This visualization graphically displays temperature and CO2 concentration in the atmosphere as derived from ice core data from 400,000 years ago to 1950. The data originates from UNEP GRID Arendal's graphic library of CO2 levels from Vostok ice core.

This classroom resource is a combination of 3 visualizations and accompanying text that illustrate how 3 key natural phenomena - cyclical changes in solar energy output, major volcanic eruptions over the last century, and El Nino/Nina cycles - are insufficient to explain recent global warming.

This NASA video discusses the impacts of the sun's energy, Earth's reflectance, and greenhouse gases on the Earth System.

This is a video overview of the history of climate science, with the goal of debunking the idea that in the 1970s, climate scientists were predicting global cooling.

This interactive module allows students and educators to build models that explain how the Earth system works. The Click and Learn application can be used to show how Earth is affected by human activities and natural phenomena.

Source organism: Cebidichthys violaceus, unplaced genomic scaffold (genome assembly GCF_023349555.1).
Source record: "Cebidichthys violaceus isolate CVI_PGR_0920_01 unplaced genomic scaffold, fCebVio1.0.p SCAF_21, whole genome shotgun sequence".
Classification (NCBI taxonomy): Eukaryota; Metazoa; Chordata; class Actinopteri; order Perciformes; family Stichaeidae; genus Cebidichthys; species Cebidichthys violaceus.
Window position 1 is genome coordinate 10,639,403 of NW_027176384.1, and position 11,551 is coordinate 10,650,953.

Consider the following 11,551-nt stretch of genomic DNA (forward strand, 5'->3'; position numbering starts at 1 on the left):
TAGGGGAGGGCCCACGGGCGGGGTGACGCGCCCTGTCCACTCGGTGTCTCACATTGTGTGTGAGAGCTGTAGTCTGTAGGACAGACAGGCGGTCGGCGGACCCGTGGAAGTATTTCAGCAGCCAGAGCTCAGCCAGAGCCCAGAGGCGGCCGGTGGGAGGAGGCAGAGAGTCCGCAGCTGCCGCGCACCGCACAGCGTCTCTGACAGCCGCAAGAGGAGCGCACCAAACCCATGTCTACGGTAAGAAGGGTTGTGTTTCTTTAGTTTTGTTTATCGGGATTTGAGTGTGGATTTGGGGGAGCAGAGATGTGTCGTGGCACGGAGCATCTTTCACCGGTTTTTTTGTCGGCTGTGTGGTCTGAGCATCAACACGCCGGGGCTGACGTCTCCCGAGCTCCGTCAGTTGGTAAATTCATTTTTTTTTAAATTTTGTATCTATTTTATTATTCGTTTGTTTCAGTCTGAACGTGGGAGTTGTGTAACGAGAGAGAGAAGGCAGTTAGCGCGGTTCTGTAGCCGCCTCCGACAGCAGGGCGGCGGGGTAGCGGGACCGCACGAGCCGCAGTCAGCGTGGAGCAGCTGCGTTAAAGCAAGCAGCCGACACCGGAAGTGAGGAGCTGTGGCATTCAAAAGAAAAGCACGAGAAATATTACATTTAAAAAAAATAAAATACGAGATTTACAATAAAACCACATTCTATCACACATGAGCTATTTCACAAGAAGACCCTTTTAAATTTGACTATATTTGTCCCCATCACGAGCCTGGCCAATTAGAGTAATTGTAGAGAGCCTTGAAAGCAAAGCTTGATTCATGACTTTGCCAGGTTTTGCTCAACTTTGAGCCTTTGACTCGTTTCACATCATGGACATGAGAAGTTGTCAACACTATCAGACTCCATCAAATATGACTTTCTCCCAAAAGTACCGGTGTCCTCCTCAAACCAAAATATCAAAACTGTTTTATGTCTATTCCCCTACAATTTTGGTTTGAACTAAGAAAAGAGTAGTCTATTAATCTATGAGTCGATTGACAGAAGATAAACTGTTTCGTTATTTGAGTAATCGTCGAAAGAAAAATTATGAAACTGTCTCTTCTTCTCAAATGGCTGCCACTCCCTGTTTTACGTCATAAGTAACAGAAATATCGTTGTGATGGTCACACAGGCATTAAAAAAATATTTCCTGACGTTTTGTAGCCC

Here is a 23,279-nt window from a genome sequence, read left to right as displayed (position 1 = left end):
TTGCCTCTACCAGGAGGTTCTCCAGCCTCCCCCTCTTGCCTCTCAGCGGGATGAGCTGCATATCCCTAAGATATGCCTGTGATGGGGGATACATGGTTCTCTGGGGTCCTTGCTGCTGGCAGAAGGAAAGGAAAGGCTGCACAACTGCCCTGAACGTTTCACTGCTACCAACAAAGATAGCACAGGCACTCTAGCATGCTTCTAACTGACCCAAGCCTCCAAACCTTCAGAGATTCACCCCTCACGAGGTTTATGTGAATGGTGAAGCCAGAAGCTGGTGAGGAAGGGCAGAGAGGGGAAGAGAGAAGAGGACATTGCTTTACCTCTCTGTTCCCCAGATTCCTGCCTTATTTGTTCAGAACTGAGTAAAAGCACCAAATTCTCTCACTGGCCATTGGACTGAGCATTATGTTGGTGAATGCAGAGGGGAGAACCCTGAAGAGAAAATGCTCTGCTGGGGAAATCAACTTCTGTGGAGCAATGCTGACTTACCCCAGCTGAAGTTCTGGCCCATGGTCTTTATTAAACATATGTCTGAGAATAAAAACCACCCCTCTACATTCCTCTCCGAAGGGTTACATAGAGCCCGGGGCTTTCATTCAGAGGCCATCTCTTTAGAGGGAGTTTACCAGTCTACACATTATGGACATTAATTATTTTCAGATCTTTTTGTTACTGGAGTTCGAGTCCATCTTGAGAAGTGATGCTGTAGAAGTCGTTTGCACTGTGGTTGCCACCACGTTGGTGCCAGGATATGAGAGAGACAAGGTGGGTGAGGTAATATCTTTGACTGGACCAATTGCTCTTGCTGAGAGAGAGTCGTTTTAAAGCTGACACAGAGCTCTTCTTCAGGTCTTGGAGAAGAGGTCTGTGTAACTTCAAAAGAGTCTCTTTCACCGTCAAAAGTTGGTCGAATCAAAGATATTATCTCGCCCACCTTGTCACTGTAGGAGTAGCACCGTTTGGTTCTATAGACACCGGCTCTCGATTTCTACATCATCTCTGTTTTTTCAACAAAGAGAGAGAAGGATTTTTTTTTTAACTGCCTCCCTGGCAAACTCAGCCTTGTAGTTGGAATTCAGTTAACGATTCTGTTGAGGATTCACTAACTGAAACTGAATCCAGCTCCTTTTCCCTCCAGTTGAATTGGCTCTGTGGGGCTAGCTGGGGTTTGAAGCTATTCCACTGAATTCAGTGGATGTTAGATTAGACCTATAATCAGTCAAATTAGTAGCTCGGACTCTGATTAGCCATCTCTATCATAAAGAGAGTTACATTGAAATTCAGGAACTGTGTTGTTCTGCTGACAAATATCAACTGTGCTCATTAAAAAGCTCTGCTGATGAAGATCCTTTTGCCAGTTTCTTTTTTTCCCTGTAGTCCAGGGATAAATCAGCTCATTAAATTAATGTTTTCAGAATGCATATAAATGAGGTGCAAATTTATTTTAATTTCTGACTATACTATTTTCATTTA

This animated visualization of precession, eccentricity, and obliquity is simple and straightforward and provides text explanations. It is a good starting place to show Milankovitch cycles.

An engaging and informational video describing the history of our knowledge about climate change.

This video segment, from the 'Earth: The Operators' Manual' featuring climate expert Richard Alley, shows how ice cores stored at the National Ice Core Lab provide evidence that ancient ice contains records of Earth's past climate - specifically carbon dioxide and temperature.

This animation demonstrates the changing declination of the sun with a time-lapse animation. It shows how the shadow of a building changes over the course of a year as the declination of the sun changes.

This NOAA visualization on YouTube shows the seasonal variations in sea surface temperatures and ice cover from 1985 to 2007. The visualization is based on data collected by NOAA polar-orbiting satellites. El NiÃo and La NiÃa are easily identified, as are the trends in decreasing polar sea ice.

Pages